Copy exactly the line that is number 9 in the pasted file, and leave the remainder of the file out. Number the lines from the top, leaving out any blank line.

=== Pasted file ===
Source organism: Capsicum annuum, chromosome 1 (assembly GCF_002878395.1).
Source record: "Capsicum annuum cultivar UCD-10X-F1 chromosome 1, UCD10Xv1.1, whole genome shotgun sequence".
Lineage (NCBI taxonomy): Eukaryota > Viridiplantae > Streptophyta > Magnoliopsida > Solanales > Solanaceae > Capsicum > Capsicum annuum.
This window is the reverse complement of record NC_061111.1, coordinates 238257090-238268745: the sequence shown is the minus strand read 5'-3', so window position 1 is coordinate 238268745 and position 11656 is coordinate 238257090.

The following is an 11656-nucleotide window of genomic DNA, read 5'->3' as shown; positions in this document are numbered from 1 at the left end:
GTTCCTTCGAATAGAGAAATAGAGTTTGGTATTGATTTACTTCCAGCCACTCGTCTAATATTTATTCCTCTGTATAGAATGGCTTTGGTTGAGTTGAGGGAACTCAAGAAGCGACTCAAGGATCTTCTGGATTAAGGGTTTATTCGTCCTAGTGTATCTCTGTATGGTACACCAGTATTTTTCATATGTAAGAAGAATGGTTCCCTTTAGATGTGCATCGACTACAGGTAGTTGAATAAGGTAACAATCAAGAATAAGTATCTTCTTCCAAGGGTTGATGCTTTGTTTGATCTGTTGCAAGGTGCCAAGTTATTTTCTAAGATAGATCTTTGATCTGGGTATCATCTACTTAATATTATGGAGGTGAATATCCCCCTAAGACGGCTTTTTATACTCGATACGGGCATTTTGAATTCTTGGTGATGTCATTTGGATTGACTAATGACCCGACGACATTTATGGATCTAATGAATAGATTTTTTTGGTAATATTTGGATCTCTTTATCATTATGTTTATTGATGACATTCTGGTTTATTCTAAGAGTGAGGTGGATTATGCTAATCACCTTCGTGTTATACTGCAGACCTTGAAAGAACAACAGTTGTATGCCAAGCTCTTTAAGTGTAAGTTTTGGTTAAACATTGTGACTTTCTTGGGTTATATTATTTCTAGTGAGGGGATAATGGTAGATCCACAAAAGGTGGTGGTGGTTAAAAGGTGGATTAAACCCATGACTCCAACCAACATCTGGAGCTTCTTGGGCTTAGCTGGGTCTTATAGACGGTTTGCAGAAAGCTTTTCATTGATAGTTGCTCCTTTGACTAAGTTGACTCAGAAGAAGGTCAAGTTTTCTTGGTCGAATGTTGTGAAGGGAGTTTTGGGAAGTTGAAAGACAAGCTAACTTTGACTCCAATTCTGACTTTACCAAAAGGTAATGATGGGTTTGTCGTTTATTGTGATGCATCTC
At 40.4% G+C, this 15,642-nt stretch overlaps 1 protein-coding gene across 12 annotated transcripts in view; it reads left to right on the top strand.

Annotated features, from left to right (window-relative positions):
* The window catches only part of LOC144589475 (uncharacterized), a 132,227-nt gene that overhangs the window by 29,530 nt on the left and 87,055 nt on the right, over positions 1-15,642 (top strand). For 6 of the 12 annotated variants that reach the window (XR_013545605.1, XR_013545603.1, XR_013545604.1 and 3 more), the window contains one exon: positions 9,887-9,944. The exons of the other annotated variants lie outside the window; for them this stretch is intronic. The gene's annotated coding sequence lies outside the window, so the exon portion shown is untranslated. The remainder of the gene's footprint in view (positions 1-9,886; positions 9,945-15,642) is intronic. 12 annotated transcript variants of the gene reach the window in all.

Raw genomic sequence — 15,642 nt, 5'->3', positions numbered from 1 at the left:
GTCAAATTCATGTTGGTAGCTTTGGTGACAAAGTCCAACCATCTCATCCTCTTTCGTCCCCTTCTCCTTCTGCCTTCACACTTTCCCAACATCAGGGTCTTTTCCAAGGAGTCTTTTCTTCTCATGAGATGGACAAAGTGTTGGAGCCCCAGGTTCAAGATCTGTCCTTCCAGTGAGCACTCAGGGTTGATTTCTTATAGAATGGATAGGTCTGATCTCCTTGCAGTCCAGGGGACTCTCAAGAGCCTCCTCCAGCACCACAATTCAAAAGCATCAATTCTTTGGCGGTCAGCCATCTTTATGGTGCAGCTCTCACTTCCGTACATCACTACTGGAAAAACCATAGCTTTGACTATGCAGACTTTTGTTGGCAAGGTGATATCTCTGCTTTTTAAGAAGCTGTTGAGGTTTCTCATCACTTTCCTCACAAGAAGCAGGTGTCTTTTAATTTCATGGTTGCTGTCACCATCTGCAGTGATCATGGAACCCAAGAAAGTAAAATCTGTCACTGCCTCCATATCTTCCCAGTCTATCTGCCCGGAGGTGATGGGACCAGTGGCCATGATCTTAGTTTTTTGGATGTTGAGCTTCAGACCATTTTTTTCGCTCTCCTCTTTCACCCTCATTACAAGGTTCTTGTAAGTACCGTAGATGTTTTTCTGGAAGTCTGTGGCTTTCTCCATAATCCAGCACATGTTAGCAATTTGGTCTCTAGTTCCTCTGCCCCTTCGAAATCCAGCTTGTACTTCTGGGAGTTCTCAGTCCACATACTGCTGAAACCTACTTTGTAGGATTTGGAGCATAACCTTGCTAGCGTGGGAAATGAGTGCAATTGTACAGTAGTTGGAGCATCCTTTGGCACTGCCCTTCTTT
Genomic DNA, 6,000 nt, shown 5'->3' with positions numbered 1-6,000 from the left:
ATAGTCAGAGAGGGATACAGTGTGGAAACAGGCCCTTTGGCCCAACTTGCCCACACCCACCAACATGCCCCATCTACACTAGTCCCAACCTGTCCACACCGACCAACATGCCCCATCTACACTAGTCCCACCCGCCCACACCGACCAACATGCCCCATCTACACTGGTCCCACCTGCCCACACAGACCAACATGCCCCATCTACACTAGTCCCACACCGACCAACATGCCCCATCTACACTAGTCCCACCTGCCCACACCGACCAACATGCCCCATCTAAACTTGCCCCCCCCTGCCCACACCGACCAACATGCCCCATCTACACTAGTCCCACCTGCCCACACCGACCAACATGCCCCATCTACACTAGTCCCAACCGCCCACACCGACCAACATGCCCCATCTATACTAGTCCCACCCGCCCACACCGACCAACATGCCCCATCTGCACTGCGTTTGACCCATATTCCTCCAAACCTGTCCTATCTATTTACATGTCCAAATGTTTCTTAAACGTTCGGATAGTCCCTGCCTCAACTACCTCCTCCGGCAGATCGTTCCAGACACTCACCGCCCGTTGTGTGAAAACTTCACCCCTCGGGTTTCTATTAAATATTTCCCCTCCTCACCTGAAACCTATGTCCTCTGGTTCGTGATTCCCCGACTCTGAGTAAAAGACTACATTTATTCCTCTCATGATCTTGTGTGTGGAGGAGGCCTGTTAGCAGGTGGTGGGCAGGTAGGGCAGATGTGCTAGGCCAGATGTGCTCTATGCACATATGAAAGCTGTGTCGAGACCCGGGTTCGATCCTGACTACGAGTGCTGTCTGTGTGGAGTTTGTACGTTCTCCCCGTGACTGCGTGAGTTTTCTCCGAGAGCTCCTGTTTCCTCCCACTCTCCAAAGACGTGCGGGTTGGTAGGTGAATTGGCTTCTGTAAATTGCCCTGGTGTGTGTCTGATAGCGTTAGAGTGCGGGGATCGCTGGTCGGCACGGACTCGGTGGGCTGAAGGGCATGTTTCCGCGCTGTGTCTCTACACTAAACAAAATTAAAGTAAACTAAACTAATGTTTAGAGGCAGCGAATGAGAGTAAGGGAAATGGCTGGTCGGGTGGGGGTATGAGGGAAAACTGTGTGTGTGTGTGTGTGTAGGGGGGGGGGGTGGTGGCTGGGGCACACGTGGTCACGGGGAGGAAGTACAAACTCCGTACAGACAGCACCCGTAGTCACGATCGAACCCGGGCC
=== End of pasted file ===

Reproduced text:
* The window catches only part of LOC144589475 (uncharacterized), a 132,227-nt gene that overhangs the window by 29,530 nt on the left and 87,055 nt on the right, over positions 1-15,642 (top strand). For 6 of the 12 annotated variants that reach the window (XR_013545605.1, XR_013545603.1, XR_013545604.1 and 3 more), the window contains one exon: positions 9,887-9,944. The exons of the other annotated variants lie outside the window; for them this stretch is intronic. The gene's annotated coding sequence lies outside the window, so the exon portion shown is untranslated. The remainder of the gene's footprint in view (positions 1-9,886; positions 9,945-15,642) is intronic. 12 annotated transcript variants of the gene reach the window in all.